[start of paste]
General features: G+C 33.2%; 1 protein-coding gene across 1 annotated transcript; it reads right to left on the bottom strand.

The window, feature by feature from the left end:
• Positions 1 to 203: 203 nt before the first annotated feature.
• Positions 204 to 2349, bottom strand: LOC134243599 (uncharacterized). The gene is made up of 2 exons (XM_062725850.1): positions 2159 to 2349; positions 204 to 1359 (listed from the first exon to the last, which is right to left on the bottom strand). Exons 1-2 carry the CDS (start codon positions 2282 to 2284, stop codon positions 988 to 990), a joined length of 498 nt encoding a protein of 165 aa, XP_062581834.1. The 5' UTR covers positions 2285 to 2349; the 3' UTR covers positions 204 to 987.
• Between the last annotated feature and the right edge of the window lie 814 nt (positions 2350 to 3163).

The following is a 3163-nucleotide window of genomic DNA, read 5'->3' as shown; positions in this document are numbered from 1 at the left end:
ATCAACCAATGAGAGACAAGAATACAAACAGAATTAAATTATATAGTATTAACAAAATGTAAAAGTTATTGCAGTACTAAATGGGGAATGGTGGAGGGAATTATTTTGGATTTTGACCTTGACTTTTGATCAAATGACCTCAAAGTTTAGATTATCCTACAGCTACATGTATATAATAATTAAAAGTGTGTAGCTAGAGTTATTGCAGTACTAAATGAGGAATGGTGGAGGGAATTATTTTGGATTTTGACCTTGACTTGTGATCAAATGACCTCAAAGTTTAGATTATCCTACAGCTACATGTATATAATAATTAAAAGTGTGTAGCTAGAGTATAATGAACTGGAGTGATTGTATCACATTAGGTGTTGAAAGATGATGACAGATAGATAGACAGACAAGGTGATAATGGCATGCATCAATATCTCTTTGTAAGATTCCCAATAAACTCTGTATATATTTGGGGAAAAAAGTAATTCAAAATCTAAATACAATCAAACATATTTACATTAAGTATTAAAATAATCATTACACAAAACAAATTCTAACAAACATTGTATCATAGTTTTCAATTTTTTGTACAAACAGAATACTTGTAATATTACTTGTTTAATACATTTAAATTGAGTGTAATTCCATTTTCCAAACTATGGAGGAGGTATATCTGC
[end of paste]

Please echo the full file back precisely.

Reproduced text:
General features: G+C 33.2%; 1 protein-coding gene across 1 annotated transcript; it reads right to left on the bottom strand.

The window, feature by feature from the left end:
• Positions 1 to 203: 203 nt before the first annotated feature.
• Positions 204 to 2349, bottom strand: LOC134243599 (uncharacterized). The gene is made up of 2 exons (XM_062725850.1): positions 2159 to 2349; positions 204 to 1359 (listed from the first exon to the last, which is right to left on the bottom strand). Exons 1-2 carry the CDS (start codon positions 2282 to 2284, stop codon positions 988 to 990), a joined length of 498 nt encoding a protein of 165 aa, XP_062581834.1. The 5' UTR covers positions 2285 to 2349; the 3' UTR covers positions 204 to 987.
• Between the last annotated feature and the right edge of the window lie 814 nt (positions 2350 to 3163).

The following is a 3163-nucleotide window of genomic DNA, read 5'->3' as shown; positions in this document are numbered from 1 at the left end:
ATCAACCAATGAGAGACAAGAATACAAACAGAATTAAATTATATAGTATTAACAAAATGTAAAAGTTATTGCAGTACTAAATGGGGAATGGTGGAGGGAATTATTTTGGATTTTGACCTTGACTTTTGATCAAATGACCTCAAAGTTTAGATTATCCTACAGCTACATGTATATAATAATTAAAAGTGTGTAGCTAGAGTTATTGCAGTACTAAATGAGGAATGGTGGAGGGAATTATTTTGGATTTTGACCTTGACTTGTGATCAAATGACCTCAAAGTTTAGATTATCCTACAGCTACATGTATATAATAATTAAAAGTGTGTAGCTAGAGTATAATGAACTGGAGTGATTGTATCACATTAGGTGTTGAAAGATGATGACAGATAGATAGACAGACAAGGTGATAATGGCATGCATCAATATCTCTTTGTAAGATTCCCAATAAACTCTGTATATATTTGGGGAAAAAAGTAATTCAAAATCTAAATACAATCAAACATATTTACATTAAGTATTAAAATAATCATTACACAAAACAAATTCTAACAAACATTGTATCATAGTTTTCAATTTTTTGTACAAACAGAATACTTGTAATATTACTTGTTTAATACATTTAAATTGAGTGTAATTCCATTTTCCAAACTATGGAGGAGGTATATCTGC